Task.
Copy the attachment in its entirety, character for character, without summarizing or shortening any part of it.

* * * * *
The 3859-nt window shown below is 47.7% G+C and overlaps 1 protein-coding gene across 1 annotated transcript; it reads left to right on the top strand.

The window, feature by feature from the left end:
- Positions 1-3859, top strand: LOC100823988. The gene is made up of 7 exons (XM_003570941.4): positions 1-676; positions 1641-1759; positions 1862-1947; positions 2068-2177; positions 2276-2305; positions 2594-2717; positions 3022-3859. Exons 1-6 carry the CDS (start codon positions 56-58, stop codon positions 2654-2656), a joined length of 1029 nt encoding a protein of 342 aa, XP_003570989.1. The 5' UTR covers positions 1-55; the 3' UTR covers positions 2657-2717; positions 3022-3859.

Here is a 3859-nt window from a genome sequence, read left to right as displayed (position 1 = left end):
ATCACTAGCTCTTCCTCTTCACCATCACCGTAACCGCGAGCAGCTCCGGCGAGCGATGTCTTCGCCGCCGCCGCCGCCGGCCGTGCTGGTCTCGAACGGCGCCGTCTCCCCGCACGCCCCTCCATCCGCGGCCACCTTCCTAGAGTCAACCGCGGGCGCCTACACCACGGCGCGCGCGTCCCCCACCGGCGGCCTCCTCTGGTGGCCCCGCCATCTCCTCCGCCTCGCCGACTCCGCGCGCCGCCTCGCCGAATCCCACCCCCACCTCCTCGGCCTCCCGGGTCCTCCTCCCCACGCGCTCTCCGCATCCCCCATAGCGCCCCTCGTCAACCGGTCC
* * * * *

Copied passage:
The 3859-nt window shown below is 47.7% G+C and overlaps 1 protein-coding gene across 1 annotated transcript; it reads left to right on the top strand.

The window, feature by feature from the left end:
- Positions 1-3859, top strand: LOC100823988. The gene is made up of 7 exons (XM_003570941.4): positions 1-676; positions 1641-1759; positions 1862-1947; positions 2068-2177; positions 2276-2305; positions 2594-2717; positions 3022-3859. Exons 1-6 carry the CDS (start codon positions 56-58, stop codon positions 2654-2656), a joined length of 1029 nt encoding a protein of 342 aa, XP_003570989.1. The 5' UTR covers positions 1-55; the 3' UTR covers positions 2657-2717; positions 3022-3859.

Here is a 3859-nt window from a genome sequence, read left to right as displayed (position 1 = left end):
ATCACTAGCTCTTCCTCTTCACCATCACCGTAACCGCGAGCAGCTCCGGCGAGCGATGTCTTCGCCGCCGCCGCCGCCGGCCGTGCTGGTCTCGAACGGCGCCGTCTCCCCGCACGCCCCTCCATCCGCGGCCACCTTCCTAGAGTCAACCGCGGGCGCCTACACCACGGCGCGCGCGTCCCCCACCGGCGGCCTCCTCTGGTGGCCCCGCCATCTCCTCCGCCTCGCCGACTCCGCGCGCCGCCTCGCCGAATCCCACCCCCACCTCCTCGGCCTCCCGGGTCCTCCTCCCCACGCGCTCTCCGCATCCCCCATAGCGCCCCTCGTCAACCGGTCC